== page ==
Breaking: Police Chief Steve Anderson to retire (Updated)

    Metro Police at a recent protest. (Photo: Alex Kent)
    Metro Police at a recent protest. (Photo: Alex Kent)

    Nashville Mayor John Cooper confirmed this morning Police Chief Steve Anderson will retire.The Tennessee Lookout broke the story just minutes before Cooper made the announcement, based on information from multiple source. Anderson will remain on the job through a national search to find his full time replacement with which he will assist.  

    Anderson rose through the ranks through the Nashville police department, earning his way to the No. 2 job before former Chief Ronal Serpas resigned in 2010. Anderson was named the interim chief, but indicated he didn’t want the full-time gig initially before ultimately being talked into applying by then-Mayor Karl Dean.

    Nashville Chief of Police Steve Anderson (Photo: Metro Nashville Police Department)
    Nashville Chief of Police Steve Anderson (Photo: Metro Nashville Police Department)

    The job of police chief often becomes a short-time gig, but Anderson held the job for a decade overseeing one of the city’s largest and most politically scrutinized agencies. Under Serpas, Anderson was the department’s enforcer and his hard-nosed approach put him on the other side of the police officers union, the Fraternal Order of Police.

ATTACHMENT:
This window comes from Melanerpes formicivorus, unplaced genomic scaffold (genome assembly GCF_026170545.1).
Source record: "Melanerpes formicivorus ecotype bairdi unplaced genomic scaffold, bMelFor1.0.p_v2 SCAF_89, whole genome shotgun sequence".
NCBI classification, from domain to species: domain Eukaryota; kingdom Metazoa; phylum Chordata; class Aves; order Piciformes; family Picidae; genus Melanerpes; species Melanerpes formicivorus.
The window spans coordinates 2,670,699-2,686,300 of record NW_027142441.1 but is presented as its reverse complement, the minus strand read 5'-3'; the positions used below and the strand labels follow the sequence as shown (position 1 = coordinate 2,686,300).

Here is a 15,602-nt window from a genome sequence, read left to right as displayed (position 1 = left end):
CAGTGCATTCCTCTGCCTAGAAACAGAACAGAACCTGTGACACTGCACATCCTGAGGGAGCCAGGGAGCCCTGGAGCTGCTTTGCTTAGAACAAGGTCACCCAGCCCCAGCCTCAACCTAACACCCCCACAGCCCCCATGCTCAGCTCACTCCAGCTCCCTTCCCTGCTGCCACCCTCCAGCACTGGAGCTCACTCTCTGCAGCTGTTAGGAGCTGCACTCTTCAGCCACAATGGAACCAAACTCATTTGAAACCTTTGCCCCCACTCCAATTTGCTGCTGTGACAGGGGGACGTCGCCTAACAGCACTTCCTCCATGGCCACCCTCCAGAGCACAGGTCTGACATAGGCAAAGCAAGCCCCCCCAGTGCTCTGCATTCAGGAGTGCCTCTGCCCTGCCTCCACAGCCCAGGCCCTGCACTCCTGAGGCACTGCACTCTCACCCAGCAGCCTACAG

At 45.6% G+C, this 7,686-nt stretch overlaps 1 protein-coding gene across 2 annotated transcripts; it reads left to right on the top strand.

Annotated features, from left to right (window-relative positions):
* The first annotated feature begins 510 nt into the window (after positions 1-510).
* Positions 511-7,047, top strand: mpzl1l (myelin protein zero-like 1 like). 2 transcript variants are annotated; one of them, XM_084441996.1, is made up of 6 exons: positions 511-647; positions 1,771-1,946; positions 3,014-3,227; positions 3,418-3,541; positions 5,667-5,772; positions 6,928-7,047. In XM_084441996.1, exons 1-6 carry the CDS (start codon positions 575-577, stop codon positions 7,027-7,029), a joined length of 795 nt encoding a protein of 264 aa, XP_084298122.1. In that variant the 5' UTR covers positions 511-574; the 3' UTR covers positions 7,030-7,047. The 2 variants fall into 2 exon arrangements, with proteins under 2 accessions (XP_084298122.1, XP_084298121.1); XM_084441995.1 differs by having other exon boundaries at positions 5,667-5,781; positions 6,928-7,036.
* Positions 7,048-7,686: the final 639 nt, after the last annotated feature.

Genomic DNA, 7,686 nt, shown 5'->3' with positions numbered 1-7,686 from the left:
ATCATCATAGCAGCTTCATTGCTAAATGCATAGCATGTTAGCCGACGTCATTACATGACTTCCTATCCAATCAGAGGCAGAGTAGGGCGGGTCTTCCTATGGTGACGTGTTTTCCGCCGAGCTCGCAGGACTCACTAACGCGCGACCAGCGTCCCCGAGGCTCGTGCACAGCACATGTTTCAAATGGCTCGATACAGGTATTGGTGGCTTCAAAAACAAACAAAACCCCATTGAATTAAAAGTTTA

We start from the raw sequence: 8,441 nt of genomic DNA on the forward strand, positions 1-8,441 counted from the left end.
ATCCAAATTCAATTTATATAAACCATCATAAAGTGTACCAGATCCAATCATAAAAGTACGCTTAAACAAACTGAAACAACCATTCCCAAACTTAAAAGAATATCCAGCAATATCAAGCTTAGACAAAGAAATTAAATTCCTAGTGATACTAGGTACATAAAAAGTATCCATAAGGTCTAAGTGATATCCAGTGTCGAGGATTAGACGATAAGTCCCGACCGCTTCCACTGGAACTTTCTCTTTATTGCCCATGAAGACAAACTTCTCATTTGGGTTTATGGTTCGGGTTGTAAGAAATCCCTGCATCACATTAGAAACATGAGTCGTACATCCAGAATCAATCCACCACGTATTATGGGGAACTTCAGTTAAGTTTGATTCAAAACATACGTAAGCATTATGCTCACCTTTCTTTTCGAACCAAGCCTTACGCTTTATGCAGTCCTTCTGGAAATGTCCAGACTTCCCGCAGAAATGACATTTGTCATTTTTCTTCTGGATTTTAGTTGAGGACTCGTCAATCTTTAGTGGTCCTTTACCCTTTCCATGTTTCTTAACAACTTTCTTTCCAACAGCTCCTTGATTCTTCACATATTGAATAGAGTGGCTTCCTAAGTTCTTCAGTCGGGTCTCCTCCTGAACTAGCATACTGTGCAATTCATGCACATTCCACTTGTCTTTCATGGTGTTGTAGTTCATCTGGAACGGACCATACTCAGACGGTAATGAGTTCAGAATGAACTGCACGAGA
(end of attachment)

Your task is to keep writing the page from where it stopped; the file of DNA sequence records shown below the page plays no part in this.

Anderson took the top job amid Nashville’s recovery from the flood and during an economic recession. He received national accolades for peacefully handling a protest about police brutality, even offering hot chocolate and coffee to protesters in 2014.

    But, his department had two high profile officer-involved shootings, including the shooting death of Daniel Hambrick in 2018, resulting in criminal charges against the officer Andrew Delke. In 2016, a report by Gideon’s Army found evidence of racial bias in traffic stops by Nashville police.

    Anderson also was at odds in recent months with the Community Oversight Board, which was created by public referendum, to investigate incidents when officers use force and offer policy recommendations.

    As with other major cities, Nashville has been the focus of an array of policing reforms in the wake of the death of George Floyd in Minneapolis.

    As recently as last year, an internal survey of members by the union found Anderson with poor favorability ratings among officers. But, Anderson maintained his leadership of the department and political clout, surviving under four mayors who consistently supported him.

    His leadership faced his harshest challenge in recent weeks as calls for his resignation from important advocacy groups and at least 15 members of the Metro Council pressured Mayor John Cooper to make a change.

    It’s unclear if Cooper demanded Anderson’s resignation. Multiple sources told the Tennessee Lookout that Cooper prefers to hire a Black police chief. Deputy Chief John Drake, who is black, is viewed by many as the internal candidate with the best shot of earning the full-time job. Drake was promoted to head of the department’s community services bureau earlier this month after Deputy Chief Brian Johnson abruptly retired.

    (Tennessee Lookout Editor Holly McCall contributed to this story.)